🧵 conversation

I recently made my audio components into a module; handles setting up audio, doing FFT, connecting to Ableton link, reading and playing midi. There's a video: github.com/rezonality/Zing

Devlog Together

📝 (Experimental) Converting Point-Form Notes into Text Summaries via Paul Tarvydas

🧵 conversation

Experiment: Converting Point-Form Notes from JSON Into Text Summaries using AI

JSON point-form notes to AI summary I created a page of "cards" in a Kinopio webpage (called a "space"). I exported this page to JSON. I uploaded the JSON to my GitHub Pages blog. I grabbed the n…

💬 Jason Chan

🧵 conversation

I’ve been re-building Subset.so to make it way easier to reuse templates directly in the editor. The idea is that you should be able to build beautiful spreadsheets without starting from scratch. For example if you want to build dashboard with a P&L and inputs, you can find both templates and drop them into the same editor. The concept is pretty common in design editors like Canva where you can look up and drop in design elements, but haven’t seen it done with spreadsheets before. Here’s a 7 second demo

🎥 hero multiplayer video

💬 Marcel Weiher

🧵 conversation

I implemented support for property paths in my native compiler.


So more expressive than something like sinatra, but running at cool 140K requests/s.

The dichotomy between expressiveness/comfort and performance is a false one, a bit like the one we used to have between user-friendly but crashy client-operating systems and solid but unfriendly server operating systems. Now my phone and my watch both run Unix.

Thinking Together

💬 Martin Shaw

🧵 conversation

Hi all, for those of us who have an interest in learning about how to build a more wonderful future and who wish to be inspired by those rare few actually building something different, I recommend that you visit and enjoy the Norman Foster exhibit at the Centre Pompidou which ends on the 7th of August.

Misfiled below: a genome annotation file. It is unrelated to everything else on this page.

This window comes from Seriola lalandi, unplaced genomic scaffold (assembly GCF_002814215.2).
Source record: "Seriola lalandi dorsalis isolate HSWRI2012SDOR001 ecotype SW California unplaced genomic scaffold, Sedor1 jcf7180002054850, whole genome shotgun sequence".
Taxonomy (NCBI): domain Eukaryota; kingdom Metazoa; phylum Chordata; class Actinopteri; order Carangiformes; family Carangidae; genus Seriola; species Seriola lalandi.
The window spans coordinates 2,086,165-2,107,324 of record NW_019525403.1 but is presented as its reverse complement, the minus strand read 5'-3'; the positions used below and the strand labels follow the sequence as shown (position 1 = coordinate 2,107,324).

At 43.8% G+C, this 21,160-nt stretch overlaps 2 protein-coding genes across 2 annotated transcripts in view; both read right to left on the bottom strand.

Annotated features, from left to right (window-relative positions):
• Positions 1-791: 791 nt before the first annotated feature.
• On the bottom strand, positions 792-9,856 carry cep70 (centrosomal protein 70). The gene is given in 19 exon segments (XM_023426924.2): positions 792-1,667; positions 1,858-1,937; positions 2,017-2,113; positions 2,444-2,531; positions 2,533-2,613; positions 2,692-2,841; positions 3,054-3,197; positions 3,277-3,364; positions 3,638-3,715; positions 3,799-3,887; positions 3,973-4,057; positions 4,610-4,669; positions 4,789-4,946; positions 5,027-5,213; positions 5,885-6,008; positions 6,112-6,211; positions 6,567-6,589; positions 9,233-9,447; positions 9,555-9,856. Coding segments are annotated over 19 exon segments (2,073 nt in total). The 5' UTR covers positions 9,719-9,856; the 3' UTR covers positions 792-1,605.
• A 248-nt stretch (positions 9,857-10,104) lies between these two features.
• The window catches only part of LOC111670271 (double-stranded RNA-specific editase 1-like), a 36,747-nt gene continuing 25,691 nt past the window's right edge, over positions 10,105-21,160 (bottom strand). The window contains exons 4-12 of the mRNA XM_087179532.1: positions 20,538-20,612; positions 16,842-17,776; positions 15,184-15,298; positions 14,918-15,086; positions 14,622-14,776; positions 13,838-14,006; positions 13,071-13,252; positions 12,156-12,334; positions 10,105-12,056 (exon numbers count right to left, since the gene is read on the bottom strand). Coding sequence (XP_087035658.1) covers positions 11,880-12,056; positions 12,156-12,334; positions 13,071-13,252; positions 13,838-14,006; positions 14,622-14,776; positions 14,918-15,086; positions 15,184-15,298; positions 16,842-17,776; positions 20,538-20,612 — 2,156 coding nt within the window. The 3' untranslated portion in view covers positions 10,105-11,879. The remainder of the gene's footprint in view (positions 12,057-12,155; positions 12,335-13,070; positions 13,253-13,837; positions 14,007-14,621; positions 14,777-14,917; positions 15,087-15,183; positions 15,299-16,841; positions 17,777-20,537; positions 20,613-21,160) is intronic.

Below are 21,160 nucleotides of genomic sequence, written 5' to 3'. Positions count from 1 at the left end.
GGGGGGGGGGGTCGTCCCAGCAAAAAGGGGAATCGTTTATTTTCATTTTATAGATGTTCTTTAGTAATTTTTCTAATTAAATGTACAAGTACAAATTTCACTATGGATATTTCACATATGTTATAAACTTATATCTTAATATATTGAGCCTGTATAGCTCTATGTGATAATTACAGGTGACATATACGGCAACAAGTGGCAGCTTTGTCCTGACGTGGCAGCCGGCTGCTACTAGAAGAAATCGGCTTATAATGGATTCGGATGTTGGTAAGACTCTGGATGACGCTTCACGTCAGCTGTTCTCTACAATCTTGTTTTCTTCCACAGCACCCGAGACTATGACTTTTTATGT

Those who are unfamiliar may not see the relevance of a building architect's work to programmers and software / hardware designers, but I assure you that his long history of work is exceptionally relevant.

His designs are a deeply-considered human-scale 'high-tech' alternative to traditionalist buildings and to postmodern buildings. With tonnes of innovative features which had never been implemented before and which seemed obvious and common-sense after the fact.

This work sounds a lot like what we are working on in the software, hardware and otherwise industrial realms.

If you are in Paris or are able to get to Paris, entry is 17 euros.

I'll be going on the 7th of August if anyone is around for drinks, lunch and/or a chat 🙂

📝 Norman Foster

A major figure of world architecture who is often seen as a leader of the "high tech" trend, British architect Norman Foster has designed many iconic creations throughout the world. 

🧠 Experience CozoDB: The Hybrid Relational-Graph-Vector Database - The Hippocampus for LLMs via Peter Saxton

🧵 conversation

I've found this article on using CozoDB (A relational/graph database) as the hypocampus for AI. It's an interesting read though it's probably best to leave it explained in their own words docs.cozodb.org/en/latest/releases/v0.6.html

What do people think, is this approach plausible? Will it make a notcable different to what AI's can do? The author has also written their own knowledge management tool so interesting all round.


🏹 An interesting paper on embeddings via Eli Mellen

🧵 conversation

An interesting paper on embeddings; relatively accessible to a lay audience, but lengthy.

🧰 explainshell.com via Beni Cherniavsky-Paskin

🧵 conversation

explainshell.com and showthedocs.com are a thing of beauty. Why don't we have something like that integrated in our IDEs/REPLs/terminal?

Both are interactive — go on, take a non-trivial shell / SQL command from your history and plug it there.

I'm not sure I've seen that level of doc integration in any language env, yet an interpreter/compiler doing the actual parsing and name resolution should be well positioned to offer it, no?

Future of Coding Weekly 2023/07 Week 4

2023-07-30 16:36

📐 Geometric Algebra 📢 Riverbed: build mini-apps ✏️ Convivial Text Editors 📑 Computational Culture

Two Minute Week

💬 Maikel van de Lisdonk

🧵 conversation

Hi, I am experimenting with functionality to be able to inspect "path executions" in a visual flow (the flow in the video is adding random values to an array of which the total sum is calculated): in the short video you can see me inspecting the last executed path with the slider on the bottom.. with this you can inspect the different stages of an executed path. After a flow has been run, the last path can be inspected.

With the slider on the right you can switch between paths which have been executed before.

In the beginning of the video I've pressed the 'run' button multiple times, all these executions can be inspected with this slider.. and the current execution path that is being inspected can be inspected further with the slider on the bottom.